Although RKK was the registered owner of the 9.94% shareholding in GBPL, the evidence suggests that it was CPK who put forward PPK as the nominated director for the Khetan Family (as defined in the GBPL SHA). It was also CPK who, on 7 June 2012, informed the GBPL board that Arun Adhikary (“Arun”) had joined the Khetan Group as business development director, that Arun would work closely with him in Nepal and India, and that Arun would be the alternate director to PPK in GBPL.

The extent to which CSAPLH, in the person of CPK, could and did control or influence PPK, as the director nominated by RKK/the Khetan Family is hotly disputed in the light of the less than straightforward relationships between the two brothers and the cousin. CPK’s evidence was that differences arose between them and in 2010 he decided to emigrate to Singapore and that their inter-relationship reached a nadir in 2014 when PPK filed a police report in Nepal against him alleging assault. On 23 October 2014, a written family settlement agreement was concluded which essentially resulted in CPK giving up his claim to the family assets in Nepal, whilst RKK was to transfer the 9.94% shareholding in GBPL in his name to CPK. In addition, large sums of money were to change hands. CPK’s evidence was that he and RKK are still hostile and their relationship was finished, whilst he and PPK are on somewhat better terms in an up-and-down relationship which has improved since 2014. They trust what the other says. On PPK’s evidence, there is currently an uneasy peace amongst the three of them and he was and remains anxious not to upset the 2014 deal concluded with CPK, before the deal is finally consummated and the 9.94% shareholding is transferred to CPK, although the time for that to be done expired at the end of March 2019. In his testimony, PPK said that he saw himself as the director nominated by RKK and as representing RKK’s interests as the registered owner of the minority shareholding which has yet to be transferred to CPK.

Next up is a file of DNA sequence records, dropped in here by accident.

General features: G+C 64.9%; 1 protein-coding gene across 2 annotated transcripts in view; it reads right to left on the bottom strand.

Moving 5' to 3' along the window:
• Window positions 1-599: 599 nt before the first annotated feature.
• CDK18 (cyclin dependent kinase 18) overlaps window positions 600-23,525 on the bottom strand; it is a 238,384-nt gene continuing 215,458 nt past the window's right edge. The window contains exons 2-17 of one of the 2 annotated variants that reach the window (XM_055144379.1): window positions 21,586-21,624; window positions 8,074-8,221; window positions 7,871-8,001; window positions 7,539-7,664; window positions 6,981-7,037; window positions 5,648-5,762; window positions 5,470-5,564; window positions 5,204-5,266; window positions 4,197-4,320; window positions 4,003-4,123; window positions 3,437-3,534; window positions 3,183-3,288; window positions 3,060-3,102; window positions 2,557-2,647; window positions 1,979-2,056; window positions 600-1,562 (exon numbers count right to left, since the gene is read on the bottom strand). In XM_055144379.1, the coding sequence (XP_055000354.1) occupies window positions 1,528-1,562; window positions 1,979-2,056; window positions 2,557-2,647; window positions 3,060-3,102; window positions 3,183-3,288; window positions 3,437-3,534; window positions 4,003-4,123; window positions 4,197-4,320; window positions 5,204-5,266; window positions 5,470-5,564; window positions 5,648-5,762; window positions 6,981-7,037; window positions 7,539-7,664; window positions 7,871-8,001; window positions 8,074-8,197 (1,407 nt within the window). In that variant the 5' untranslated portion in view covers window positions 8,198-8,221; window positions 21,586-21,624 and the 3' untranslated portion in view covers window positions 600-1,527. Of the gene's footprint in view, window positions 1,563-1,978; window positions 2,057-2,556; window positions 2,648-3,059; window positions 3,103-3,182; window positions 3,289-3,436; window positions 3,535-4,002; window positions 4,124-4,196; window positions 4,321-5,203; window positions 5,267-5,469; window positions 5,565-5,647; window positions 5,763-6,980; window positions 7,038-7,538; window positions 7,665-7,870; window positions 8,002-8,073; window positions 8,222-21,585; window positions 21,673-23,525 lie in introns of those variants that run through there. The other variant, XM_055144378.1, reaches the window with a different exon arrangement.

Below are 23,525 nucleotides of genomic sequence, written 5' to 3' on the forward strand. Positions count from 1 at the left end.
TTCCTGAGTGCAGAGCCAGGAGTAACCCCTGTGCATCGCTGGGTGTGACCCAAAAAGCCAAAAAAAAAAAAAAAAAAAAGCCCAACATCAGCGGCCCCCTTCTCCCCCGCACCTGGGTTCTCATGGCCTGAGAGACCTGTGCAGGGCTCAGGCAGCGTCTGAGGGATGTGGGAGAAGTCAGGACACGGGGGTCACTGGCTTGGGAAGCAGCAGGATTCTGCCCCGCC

CSAPLH was, at the time the Deed of Undertaking was made, and still is, the owner of a reduced holding of 33% of the shares in CSAPL, the joint venture company in which Carlsberg has a 67% interest. As set out at [2(d)] above, CSAPL owns 90% of the shares in GBPL, whilst RKK is the registered owner of 9.94% of GBPL shares, which have not been transferred to CPK nor to his nominated company, Amazonia Capital Pte Ltd (“Amazonia”), for reasons which are disputed. It is perhaps worth pointing out at this juncture that when the GBPL SHA was concluded on 1 November 2010 and RKK was referred to throughout as the “Khetan Family”, the three Khetan protagonists each claimed a third of MG Khetan’s estate, with no agreement as to who was to take what....

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1 cases
  • Carlsberg Breweries A/S v CSAPL (Singapore) Holdings Pte Ltd
    • Singapore
    • Court of Appeal (Singapore)
    • 10 January 2022
    ...arises out of a decision by the International Judge below (the “Judge”) in Carlsberg Breweries A/S v CSAPL (Singapore) Holdings Pte Ltd [2021] 4 SLR 1 (the “Judgment”) dismissing a claim by the Appellant (“Carlsberg”) for repayment of a loan extended by Carlsberg to the Respondent (“CSAPLH”......